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Larsen Cognac Challenges The Stereotype

Larsen CognacA recent article in Trend Hunter explains how Larsen Cognac is challenging the traditional image of cognac with its new campaign. Cognac has traditionally been viewed as a niche product associated with older, affluent individuals. However, in recent years, cognac brands have worked hard to appeal to younger audiences by introducing innovative packaging and partnerships with popular culture and fashion icons.  Their aim is to break down the perception that cognac is only for the elite and make it more accessible to a wider range of consumers.

Larsen Cognac is now following that trend by creating a campaign to reinvigorate their brand.  Their new ‘Discover’ concept, has been designed to ‘challenge the idea of who cognac is for and how it can be consumed’. Mika Raukko, representing Larsen Cognac, said “The world is changing and so are the consumers.  They expect brands to be more inclusive, diverse and authentic.  The ‘Discover’ concept stems from the insight that making a new discovery in life makes us grow.  And in order to make new discoveries you need to view the world with fresh eyes and be open to changing perspectives.”

There is no doubt that this resonates well with how people today are seeking new experiences that enrich their lives.  And of course, all cognac brands will benefit from added exposure to a wider, younger audience as cognac becomes more mainstream.  Not all cognac brands are the same so we must applaud Larsen’s call to be adventurous and try new offerings.  We certainly class Hermitage as different from the rest!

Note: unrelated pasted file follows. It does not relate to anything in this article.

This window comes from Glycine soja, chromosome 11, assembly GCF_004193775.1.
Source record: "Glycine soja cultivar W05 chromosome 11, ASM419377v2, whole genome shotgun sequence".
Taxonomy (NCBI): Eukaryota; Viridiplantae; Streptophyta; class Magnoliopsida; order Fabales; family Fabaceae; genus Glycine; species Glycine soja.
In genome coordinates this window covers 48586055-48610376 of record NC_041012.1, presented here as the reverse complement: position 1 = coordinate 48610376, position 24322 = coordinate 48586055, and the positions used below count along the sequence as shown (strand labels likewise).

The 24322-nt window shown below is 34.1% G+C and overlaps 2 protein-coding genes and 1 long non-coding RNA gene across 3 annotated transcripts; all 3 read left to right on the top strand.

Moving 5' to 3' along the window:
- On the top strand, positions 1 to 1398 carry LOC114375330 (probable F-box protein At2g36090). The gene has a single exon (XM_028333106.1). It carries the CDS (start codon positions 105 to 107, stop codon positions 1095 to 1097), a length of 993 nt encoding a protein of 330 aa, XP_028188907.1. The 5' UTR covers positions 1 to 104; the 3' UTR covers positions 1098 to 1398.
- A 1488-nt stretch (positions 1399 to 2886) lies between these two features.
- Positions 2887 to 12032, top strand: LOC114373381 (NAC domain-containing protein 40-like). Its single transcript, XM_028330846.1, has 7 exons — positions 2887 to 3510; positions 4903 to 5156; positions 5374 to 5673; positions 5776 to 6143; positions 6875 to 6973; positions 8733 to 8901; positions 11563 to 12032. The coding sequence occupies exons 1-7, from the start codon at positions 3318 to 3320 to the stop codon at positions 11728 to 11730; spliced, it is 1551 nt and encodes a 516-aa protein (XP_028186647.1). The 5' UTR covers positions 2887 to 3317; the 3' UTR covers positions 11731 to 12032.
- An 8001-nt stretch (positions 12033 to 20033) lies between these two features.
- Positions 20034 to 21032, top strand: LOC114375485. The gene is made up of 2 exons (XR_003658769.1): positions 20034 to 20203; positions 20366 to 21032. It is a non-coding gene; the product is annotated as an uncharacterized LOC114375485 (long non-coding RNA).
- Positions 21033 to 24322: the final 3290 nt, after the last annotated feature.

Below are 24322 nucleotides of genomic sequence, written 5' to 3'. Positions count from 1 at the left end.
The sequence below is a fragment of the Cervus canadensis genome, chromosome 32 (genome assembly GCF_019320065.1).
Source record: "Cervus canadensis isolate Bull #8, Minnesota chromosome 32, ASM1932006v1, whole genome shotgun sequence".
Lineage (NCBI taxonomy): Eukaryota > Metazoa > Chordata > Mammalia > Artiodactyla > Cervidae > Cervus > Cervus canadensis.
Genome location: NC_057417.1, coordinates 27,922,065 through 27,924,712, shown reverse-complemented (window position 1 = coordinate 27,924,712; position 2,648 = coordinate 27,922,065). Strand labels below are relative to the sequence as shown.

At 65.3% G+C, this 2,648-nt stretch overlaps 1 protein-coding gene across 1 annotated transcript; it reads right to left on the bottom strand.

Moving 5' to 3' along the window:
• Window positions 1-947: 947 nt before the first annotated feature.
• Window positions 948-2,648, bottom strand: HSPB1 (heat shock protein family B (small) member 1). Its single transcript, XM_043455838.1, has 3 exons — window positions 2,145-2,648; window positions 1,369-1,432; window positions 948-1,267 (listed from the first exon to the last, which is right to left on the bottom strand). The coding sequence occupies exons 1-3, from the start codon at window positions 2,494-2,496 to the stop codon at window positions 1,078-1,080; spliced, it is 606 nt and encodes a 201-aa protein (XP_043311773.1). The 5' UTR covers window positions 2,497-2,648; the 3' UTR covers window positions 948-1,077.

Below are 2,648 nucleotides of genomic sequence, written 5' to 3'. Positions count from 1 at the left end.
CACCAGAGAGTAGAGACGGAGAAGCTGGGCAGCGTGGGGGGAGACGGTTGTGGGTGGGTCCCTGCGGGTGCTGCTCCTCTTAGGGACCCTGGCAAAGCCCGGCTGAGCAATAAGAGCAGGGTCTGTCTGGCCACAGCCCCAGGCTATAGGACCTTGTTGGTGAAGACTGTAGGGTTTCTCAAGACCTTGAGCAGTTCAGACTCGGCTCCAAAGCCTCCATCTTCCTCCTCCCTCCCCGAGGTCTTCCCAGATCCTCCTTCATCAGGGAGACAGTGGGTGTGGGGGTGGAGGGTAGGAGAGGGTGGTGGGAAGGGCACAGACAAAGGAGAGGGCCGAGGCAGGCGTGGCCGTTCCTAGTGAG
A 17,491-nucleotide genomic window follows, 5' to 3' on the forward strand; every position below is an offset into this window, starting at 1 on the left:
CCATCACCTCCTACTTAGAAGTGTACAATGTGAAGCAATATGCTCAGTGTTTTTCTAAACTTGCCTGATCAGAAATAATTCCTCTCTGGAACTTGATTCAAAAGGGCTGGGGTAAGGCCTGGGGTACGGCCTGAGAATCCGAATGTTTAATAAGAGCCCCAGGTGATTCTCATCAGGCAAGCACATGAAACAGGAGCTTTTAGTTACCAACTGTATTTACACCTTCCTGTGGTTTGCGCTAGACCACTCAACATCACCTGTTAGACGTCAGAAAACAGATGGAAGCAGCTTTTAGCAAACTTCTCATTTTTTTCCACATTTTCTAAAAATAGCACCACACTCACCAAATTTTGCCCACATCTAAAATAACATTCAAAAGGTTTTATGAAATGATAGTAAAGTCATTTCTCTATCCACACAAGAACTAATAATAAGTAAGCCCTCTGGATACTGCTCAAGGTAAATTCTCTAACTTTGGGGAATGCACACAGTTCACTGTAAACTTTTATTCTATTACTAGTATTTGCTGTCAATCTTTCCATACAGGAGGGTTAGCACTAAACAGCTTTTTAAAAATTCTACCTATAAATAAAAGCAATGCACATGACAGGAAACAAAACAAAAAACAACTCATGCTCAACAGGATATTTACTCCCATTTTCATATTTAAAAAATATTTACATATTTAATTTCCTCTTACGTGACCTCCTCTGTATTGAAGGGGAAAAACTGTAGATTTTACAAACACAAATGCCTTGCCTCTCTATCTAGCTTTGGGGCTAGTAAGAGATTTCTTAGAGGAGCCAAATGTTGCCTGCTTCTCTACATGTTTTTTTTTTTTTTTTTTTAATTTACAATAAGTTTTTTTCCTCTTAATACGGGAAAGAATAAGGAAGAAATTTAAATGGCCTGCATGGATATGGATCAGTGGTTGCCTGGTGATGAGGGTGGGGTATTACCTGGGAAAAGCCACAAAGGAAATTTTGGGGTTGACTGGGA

Ageing Larsen Cognac At Sea

Fort BoyardAnother company seeking to recreate a cognac from a past era (see The Bottle Story) is Larsen.  A barrel of their 40 year old Cognac has been transported to a 20-metre-high sea fort, at the mouth of the River Charentes, where it will remain for several months. The aim is to replicate the ageing conditions that Cognac would have undergone hundreds of years ago and see how maritime weather affects the finished product.   Larsen’s Cellar Master said: “Traditionally, in the 18th and 19th centuries, shallow boats were loaded with barrels of Cognac before crossing oceans to markets all over the world.  The sea and sea travel had an unquestionable influence on the final ageing of the eaux-de-vie.”  This barrel will form part of Larsen’s new ‘Hymne au Voyage’ range, which aptly translates as ‘tribute to travel’.  Although this latest idea has been dubbed experimental, remember that ‘early landed’ cognacs, which mature in UK cellars, have also made a sea voyage to their final ageing destination.